Vegas-based Dotty's casino chain settles ADA suit for $3.5M
By SCOTT SONNER
Jun. 06, 2018
RENO, Nev. (AP) — The company that operates the Dotty's casino chain in Nevada and Montana has agreed to pay $3.5 million to settle a disability discrimination suit, lawyers for the U.S. Equal Employment Opportunity Commission announced Wednesday.
The EEOC filed the lawsuit earlier this year accusing the Las Vegas-based Nevada Restaurant Services Inc. of violating the Americans with Disabilities Act.
Commission lawyers said the slot machine operator illegally fired or forced employees to quit because they were considered disabled, had a record of disability or were associated with someone with a disability.
In addition to the monetary relief that includes back pay for wrongly terminated workers, the company agreed to conduct new ADA training and submit regular reports to the government verifying compliance with the settlement over the next 3.5 years.
Wendy Martin, local director of the EEOC's Las Vegas office, said the suit was filed as part of the commission's continuing "quest to identify and eradicate systemic disability discrimination."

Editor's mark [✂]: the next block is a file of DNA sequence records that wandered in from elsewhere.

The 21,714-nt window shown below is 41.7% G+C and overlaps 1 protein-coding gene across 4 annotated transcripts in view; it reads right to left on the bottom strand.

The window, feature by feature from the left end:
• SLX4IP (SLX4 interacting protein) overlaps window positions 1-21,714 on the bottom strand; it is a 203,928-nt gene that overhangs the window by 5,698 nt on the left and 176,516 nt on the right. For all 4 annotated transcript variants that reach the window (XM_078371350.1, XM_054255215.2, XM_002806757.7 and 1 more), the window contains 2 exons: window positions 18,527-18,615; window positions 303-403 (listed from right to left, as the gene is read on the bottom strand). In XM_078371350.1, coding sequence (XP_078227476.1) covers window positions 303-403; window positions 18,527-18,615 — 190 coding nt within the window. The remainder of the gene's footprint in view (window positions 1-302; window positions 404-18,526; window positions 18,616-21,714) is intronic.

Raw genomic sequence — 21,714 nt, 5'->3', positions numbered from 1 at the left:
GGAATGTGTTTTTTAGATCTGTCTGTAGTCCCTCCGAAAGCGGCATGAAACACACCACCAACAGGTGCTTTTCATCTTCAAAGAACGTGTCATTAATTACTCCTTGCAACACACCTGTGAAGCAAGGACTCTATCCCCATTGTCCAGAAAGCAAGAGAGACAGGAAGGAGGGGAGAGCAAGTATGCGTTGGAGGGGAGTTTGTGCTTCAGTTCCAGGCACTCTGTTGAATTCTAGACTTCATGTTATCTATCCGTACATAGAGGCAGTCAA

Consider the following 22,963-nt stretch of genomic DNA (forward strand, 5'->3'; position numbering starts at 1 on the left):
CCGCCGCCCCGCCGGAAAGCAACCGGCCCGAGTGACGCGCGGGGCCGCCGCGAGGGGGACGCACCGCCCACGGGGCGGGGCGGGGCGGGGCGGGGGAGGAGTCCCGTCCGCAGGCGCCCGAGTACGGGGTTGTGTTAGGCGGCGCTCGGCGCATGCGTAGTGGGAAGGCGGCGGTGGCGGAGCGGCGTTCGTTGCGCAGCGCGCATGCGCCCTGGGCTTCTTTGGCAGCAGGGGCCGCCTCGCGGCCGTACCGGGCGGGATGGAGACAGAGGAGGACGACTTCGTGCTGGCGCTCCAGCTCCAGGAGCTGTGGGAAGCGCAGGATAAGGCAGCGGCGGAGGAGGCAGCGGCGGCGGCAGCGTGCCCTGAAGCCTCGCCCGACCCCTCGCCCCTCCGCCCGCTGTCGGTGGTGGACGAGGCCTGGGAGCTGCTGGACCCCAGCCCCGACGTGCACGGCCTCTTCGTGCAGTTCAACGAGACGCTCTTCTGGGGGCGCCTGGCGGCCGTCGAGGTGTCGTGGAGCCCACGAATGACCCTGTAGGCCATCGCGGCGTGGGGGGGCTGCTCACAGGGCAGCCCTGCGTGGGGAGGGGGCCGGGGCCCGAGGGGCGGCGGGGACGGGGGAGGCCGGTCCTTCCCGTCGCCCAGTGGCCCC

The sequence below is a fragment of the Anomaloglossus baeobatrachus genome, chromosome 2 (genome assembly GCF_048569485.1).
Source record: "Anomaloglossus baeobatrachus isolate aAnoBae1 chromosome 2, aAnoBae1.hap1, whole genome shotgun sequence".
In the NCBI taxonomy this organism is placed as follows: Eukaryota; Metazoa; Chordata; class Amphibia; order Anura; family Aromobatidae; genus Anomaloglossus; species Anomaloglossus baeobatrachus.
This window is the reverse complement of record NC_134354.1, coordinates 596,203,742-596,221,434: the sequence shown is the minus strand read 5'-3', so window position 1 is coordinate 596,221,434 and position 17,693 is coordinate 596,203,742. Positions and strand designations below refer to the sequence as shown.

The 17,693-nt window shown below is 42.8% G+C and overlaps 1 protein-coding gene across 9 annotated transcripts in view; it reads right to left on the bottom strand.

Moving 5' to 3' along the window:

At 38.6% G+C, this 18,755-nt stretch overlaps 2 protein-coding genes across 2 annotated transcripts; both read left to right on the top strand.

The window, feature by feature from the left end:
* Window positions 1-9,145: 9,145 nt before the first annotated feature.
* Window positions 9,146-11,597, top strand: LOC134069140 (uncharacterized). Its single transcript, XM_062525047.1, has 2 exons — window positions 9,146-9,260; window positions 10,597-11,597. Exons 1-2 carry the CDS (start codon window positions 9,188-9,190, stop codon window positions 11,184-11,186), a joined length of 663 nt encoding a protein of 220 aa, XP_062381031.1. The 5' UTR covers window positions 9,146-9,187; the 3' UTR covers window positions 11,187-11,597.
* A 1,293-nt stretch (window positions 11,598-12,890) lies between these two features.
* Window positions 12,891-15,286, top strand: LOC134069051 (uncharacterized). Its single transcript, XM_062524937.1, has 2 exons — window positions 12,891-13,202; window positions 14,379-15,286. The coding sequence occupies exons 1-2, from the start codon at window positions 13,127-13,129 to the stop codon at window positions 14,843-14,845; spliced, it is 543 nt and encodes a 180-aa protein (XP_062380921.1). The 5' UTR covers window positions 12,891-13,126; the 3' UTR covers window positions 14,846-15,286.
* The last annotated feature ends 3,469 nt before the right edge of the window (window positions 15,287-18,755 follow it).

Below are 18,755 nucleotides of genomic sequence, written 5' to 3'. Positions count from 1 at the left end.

Nevada Restaurant Services President Paula Graziano signed the consent agreement and U.S. District Judge James C. Mahan approved it in Las Vegas on Tuesday.
Jackson Lewis, a lawyer for the company, said Wednesday it does not condone or tolerate discrimination of any kind.
"Through this resolution with the EEOC, Nevada Restaurant Services is free to continue its deeply held commitment through investment in its employees and the communities in which it operates rather than focus on costly litigation," he said in a statement emailed to The Associated Press.
The suit said the company that operates more than 30 small casinos and slot machine taverns in Nevada and Montana had a blanket policy denying reasonable accommodations to disabled individuals since at least 2012.
The illegal companywide practice required employees with disabilities or medical conditions to be 100 percent healed before returning to work, the EEOC.
"Systemic disability discrimination is still all too prevalent," Anna Park said, regional attorney for the EEOC's Los Angeles district office. "Besides regularly examining established practices and ensuring that staff is adequately trained, employers must also ensure their decision makers follow through on that training by holding them accountable to complying with the ADA."
The EEOC has set up a hotline for potential victims to find out more information at 1-877-461-7818.